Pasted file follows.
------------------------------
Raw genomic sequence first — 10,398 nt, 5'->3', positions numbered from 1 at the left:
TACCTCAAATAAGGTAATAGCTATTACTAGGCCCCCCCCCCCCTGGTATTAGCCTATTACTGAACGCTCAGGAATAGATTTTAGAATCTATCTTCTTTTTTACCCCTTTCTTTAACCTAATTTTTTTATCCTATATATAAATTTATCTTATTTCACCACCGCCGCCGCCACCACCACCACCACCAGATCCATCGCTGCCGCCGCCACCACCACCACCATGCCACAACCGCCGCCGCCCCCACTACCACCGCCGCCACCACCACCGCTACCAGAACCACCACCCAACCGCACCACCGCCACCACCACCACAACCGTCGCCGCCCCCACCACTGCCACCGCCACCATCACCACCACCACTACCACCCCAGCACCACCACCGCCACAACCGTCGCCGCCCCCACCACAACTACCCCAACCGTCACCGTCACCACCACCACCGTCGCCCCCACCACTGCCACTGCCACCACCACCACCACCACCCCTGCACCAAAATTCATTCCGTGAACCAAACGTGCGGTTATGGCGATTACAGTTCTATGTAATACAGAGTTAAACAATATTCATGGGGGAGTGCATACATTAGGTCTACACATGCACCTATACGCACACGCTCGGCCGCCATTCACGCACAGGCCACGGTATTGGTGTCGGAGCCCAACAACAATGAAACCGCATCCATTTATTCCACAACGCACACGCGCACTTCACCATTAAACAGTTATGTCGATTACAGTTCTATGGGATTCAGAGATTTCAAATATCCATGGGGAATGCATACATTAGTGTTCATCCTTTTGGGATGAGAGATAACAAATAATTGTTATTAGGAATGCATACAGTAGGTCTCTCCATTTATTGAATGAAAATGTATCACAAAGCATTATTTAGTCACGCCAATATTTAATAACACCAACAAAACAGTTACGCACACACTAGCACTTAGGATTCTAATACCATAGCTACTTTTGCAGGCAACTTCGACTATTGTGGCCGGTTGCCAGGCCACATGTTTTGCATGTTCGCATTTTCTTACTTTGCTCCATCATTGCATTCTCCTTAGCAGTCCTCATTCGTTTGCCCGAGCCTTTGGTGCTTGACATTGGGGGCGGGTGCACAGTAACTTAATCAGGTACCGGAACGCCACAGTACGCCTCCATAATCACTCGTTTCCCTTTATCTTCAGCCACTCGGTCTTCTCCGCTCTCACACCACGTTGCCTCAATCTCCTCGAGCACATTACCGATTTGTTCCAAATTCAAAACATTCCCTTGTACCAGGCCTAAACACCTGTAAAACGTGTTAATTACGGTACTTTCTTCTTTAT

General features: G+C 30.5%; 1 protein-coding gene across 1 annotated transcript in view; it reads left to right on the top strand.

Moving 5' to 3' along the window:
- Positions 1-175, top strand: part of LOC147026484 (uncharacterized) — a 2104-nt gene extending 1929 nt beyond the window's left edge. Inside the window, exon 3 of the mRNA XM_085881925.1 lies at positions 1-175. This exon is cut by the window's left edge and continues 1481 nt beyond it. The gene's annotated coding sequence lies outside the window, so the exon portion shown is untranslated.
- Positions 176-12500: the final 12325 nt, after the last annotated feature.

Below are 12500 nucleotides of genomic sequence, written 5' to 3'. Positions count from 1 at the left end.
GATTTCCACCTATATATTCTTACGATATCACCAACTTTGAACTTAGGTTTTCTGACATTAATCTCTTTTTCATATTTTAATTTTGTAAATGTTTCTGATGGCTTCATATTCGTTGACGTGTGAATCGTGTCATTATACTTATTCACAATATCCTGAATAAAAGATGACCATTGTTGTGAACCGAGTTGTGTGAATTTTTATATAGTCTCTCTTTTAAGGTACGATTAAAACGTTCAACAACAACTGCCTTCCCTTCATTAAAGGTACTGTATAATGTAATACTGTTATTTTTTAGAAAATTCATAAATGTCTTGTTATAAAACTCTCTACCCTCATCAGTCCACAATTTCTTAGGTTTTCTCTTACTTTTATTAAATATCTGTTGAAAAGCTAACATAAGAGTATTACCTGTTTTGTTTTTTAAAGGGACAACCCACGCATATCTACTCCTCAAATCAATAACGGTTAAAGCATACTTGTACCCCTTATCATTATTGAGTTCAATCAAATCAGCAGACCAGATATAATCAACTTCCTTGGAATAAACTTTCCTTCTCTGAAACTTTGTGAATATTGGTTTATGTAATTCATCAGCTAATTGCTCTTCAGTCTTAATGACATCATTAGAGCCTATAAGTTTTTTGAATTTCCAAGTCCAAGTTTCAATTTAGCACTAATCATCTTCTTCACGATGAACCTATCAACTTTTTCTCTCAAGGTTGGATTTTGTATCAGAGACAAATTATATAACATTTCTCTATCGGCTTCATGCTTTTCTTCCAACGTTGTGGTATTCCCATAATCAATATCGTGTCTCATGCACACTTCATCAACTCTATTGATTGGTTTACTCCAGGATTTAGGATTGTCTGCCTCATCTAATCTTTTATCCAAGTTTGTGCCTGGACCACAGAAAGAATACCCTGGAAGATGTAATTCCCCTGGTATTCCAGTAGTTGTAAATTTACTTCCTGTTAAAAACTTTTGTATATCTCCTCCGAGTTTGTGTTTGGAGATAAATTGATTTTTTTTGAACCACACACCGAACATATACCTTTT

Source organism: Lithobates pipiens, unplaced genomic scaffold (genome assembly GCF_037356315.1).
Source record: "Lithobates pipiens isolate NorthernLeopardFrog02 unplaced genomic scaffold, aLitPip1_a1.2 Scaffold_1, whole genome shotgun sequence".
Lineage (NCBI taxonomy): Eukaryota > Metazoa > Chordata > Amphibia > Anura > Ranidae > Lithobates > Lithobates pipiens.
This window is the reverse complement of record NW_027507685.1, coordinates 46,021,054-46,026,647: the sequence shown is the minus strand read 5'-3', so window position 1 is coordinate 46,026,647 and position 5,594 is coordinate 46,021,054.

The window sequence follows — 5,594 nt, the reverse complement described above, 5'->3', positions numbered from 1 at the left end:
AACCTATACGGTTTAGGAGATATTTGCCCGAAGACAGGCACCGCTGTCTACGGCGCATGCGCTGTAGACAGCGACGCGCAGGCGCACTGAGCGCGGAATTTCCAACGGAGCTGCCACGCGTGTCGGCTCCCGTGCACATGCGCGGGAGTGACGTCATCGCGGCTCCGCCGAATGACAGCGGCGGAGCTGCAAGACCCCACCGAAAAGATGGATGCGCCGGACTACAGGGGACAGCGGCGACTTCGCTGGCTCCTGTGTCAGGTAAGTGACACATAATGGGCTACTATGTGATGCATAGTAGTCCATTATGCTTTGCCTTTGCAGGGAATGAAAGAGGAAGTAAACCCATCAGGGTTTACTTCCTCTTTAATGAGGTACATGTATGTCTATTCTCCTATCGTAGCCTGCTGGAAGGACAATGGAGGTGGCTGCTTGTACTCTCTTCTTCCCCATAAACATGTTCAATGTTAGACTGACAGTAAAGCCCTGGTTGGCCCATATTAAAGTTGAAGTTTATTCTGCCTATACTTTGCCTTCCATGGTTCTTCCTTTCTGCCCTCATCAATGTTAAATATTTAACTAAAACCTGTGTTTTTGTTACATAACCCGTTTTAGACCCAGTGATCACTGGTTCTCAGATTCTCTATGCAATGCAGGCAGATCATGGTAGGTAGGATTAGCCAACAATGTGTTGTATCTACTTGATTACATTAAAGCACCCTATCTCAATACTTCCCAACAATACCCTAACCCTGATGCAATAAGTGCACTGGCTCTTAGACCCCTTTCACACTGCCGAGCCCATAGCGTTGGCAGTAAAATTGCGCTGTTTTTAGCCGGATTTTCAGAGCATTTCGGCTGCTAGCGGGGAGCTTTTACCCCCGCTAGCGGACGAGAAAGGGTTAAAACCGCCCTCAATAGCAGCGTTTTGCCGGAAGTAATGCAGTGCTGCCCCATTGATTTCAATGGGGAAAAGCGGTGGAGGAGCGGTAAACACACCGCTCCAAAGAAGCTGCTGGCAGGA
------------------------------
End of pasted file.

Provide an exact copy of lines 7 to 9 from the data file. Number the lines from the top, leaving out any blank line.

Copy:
Below are 12500 nucleotides of genomic sequence, written 5' to 3'. Positions count from 1 at the left end.
GATTTCCACCTATATATTCTTACGATATCACCAACTTTGAACTTAGGTTTTCTGACATTAATCTCTTTTTCATATTTTAATTTTGTAAATGTTTCTGATGGCTTCATATTCGTTGACGTGTGAATCGTGTCATTATACTTATTCACAATATCCTGAATAAAAGATGACCATTGTTGTGAACCGAGTTGTGTGAATTTTTATATAGTCTCTCTTTTAAGGTACGATTAAAACGTTCAACAACAACTGCCTTCCCTTCATTAAAGGTACTGTATAATGTAATACTGTTATTTTTTAGAAAATTCATAAATGTCTTGTTATAAAACTCTCTACCCTCATCAGTCCACAATTTCTTAGGTTTTCTCTTACTTTTATTAAATATCTGTTGAAAAGCTAACATAAGAGTATTACCTGTTTTGTTTTTTAAAGGGACAACCCACGCATATCTACTCCTCAAATCAATAACGGTTAAAGCATACTTGTACCCCTTATCATTATTGAGTTCAATCAAATCAGCAGACCAGATATAATCAACTTCCTTGGAATAAACTTTCCTTCTCTGAAACTTTGTGAATATTGGTTTATGTAATTCATCAGCTAATTGCTCTTCAGTCTTAATGACATCATTAGAGCCTATAAGTTTTTTGAATTTCCAAGTCCAAGTTTCAATTTAGCACTAATCATCTTCTTCACGATGAACCTATCAACTTTTTCTCTCAAGGTTGGATTTTGTATCAGAGACAAATTATATAACATTTCTCTATCGGCTTCATGCTTTTCTTCCAACGTTGTGGTATTCCCATAATCAATATCGTGTCTCATGCACACTTCATCAACTCTATTGATTGGTTTACTCCAGGATTTAGGATTGTCTGCCTCATCTAATCTTTTATCCAAGTTTGTGCCTGGACCACAGAAAGAATACCCTGGAAGATGTAATTCCCCTGGTATTCCAGTAGTTGTAAATTTACTTCCTGTTAAAAACTTTTGTATATCTCCTCCGAGTTTGTGTTTGGAGATAAATTGATTTTTTTTGAACCACACACCGAACATATACCTTTT

Source organism: Lithobates pipiens, unplaced genomic scaffold (genome assembly GCF_037356315.1).